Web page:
All posts in carbon offsets

  • ieta_carbon_forum_320x320__large
    Peter Jones - September 8, 2014

    Setting a Price on Carbon

    How should a Canadian Government set a price for carbon? By legislation, such as a carbon tax? Or by a market based system, such as cap-and-trade ?

    In the 2008 Federal Election a majority of Canadians rejected a carbon tax proposed by the Liberal Party.  After this defeat, Jim Prentice, then the Federal Minister of Environment, announced that a carbon market was an important building block in the Conservative Government’s climate change plan.

    The market was based on a a cap-and-trade system.   The system would limit emissions of greenhouse gases but emitters would be able exceed the limits by purchasing offset credits to compensate for their excess emissions.  These rules were never finalized and the proposal was effectively dropped.

    In October 2010 Prentice resigned from the Government and joined the CIBC.  His departure was never explained.

    This weekend the Alberta Progressive Conservative Party elected Prentice as leader.  He will be the Premier of Alberta until 2016.  As premier he will be in a position to collaborate with other provincial premiers in the formulation of a plan to reduce GHG emissions.

    Last month those premiers re-affirmed their commitment to a clean energy strategy as a priority for Canada. They approved a Communiqué for the 2014 meeting of the Council of the Federation that stated in its conclusion:

    “Premiers agreed on the importance of being aware of the various emission reduction initiatives, ranging from Cap and Trade systems to carbon pricing and innovations, such as clean coal and other technologies. They agreed to take stock of such climate change initiatives and the economic opportunity of global action to address climate change at each of their future summer meetings. In spring 2015, Quebec will host a summit on climate change to which all Premiers will be invited to participate.”

     Prentice could convince Alberta voters that regulation of emissions from the tar sands is necessary as a part of a national clean energy strategy.  If so Prime Minister Harper could improve his government’s record on climate change by re-introducing a cap-and- trade system.

    He could justify the delay by referring to the recessionary climate at the beginning of this decade.  And, most importantly, he knows that he will continue to enjoy the support of Western voters.

    A surprising development, but don’t dismiss it as highly improbable.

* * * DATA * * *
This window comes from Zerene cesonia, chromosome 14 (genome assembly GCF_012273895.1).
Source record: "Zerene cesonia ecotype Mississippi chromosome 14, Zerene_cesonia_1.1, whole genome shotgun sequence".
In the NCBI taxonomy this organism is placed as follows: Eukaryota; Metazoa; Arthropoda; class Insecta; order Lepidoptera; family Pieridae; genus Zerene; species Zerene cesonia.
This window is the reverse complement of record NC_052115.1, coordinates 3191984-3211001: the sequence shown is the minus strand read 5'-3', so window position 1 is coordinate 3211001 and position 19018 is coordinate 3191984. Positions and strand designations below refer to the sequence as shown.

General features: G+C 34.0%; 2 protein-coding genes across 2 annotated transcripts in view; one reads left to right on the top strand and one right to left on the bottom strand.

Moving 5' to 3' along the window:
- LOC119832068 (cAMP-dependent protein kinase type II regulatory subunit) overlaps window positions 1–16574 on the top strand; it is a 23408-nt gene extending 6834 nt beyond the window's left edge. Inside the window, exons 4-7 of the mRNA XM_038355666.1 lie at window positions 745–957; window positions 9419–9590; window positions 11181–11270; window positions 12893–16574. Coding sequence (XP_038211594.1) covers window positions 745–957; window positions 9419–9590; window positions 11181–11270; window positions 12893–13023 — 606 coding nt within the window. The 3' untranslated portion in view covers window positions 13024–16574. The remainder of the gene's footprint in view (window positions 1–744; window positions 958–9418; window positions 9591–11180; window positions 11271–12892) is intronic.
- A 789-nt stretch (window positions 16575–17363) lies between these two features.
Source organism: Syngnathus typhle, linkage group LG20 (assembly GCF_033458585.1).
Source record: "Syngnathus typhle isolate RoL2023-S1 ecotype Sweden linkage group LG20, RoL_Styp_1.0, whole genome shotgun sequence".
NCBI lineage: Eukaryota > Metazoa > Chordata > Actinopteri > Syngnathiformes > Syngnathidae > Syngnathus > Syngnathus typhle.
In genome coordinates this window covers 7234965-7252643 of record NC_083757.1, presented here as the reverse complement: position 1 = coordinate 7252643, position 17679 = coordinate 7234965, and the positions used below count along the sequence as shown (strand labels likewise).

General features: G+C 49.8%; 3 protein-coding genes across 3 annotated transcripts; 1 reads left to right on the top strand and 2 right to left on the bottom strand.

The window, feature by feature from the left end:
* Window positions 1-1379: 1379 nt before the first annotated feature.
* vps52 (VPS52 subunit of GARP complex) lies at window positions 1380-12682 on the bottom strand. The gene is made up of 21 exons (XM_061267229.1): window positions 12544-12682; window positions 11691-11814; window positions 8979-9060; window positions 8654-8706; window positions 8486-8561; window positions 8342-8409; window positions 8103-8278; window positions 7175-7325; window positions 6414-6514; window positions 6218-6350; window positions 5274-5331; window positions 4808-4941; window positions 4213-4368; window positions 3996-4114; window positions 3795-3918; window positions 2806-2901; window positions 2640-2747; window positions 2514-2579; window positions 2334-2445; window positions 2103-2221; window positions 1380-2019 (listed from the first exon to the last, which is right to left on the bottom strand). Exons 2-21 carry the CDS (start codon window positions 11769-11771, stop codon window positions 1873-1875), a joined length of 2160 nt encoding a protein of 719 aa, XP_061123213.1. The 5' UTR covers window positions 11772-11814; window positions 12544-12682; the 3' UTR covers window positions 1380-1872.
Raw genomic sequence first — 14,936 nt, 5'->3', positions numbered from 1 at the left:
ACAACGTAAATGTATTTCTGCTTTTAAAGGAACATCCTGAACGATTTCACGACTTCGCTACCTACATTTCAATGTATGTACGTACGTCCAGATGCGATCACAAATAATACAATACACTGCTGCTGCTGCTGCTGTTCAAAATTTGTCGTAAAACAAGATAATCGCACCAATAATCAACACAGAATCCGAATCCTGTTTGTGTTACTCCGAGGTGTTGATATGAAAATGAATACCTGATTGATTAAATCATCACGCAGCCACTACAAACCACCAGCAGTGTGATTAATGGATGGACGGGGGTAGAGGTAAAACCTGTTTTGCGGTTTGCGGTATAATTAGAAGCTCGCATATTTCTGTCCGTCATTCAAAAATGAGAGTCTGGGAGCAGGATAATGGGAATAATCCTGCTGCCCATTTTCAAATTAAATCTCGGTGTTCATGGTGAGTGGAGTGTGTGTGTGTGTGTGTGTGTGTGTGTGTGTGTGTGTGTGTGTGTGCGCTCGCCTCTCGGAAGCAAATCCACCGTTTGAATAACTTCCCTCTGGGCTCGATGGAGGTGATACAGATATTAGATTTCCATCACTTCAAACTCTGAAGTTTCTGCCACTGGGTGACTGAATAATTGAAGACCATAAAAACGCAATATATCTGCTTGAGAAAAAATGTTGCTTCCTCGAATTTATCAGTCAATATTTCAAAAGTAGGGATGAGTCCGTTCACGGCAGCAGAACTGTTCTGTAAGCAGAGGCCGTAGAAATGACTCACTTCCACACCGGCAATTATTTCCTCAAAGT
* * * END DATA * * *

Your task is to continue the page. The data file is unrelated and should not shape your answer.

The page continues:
For more information on setting a price on carbon go to the Carbon Forum 2014.

  • Peter Jones - November 11, 2013

    Carbon Offsets

    Approximately 18 months ago 4RG reviewed web-based carbon offsets for airline passengers.  These offsets enable a passenger to “purchase” financial assistance for projects to reduce GreenHouse gas emissions equivalent to each passengers’s share of carbon emissions from the aircraft during the trip. In this way a passenger’s air flight has a net zero carbon footprint.

    As we are about to leave on another international air trip (the Far East via Bombay) an update on carbon offsets is timely.

    Since May 2007 the Air Canada Website has a page that allows purchase of carbon offsets.   As of September 2010 Air Canada passengers had paid $263, 042 for these offsets, or nearly $90,000 per year.  Approximately three years later the payments had risen to $306,866, an increase of approximately $13,000 per year.  Clearly offsets are declining in popularity.

    Read more

  • Peter Jones - January 1, 2013

    Environmental Limits to Growth

    Toronto-Dominion Bank reports that “Western Canada’s oil industry faces a serious challenge to its long-term growth. . .  Production growth will become constrained unless new pipeline capacity is built to access new markets. . . .  The flood of new shale oil supplies coming on stream in the United States, combined with inadequate pipeline capacity to move Canadian oil to the markets that most need it, has left Western Canada (and the Alberta oil sands in particular) with a glut of oil that has gutted prices.”

    These comments highlight the totally different perspective of environmentalists and oil company executives and investment analysts who focus on this industry.

    Environmentalists wish constraints on the extraction and marketing of oil. In this way emissions from fossil fuels such as oil will be reduced in time. Growth of industry profits is inconsistent with these constraints.

    Oil executives regard growth as the foundation of their business. As growth has been the pattern of the industry over almost two centuries, one might say that growth is really “business as usual”.

    The problem of reconciling two very different perspectives is difficult.  For lack of a better solution, many environmentalists would accept reconciliation based upon market principles as this has some prospect of acceptance by the industry. This market based solution could involve carbon trading or a tax on carbon.

    Oil executives would probably favour a tax on carbon.  The industry would be able to pass the burden of this tax along to consumers. This strategy would force governments to propose and collect the tax.  Unquestionably consumers would be far from accepting new taxes in a flat economy, although tax credits to individual tax payers could ensure that the impact of a carbon tax is neutral.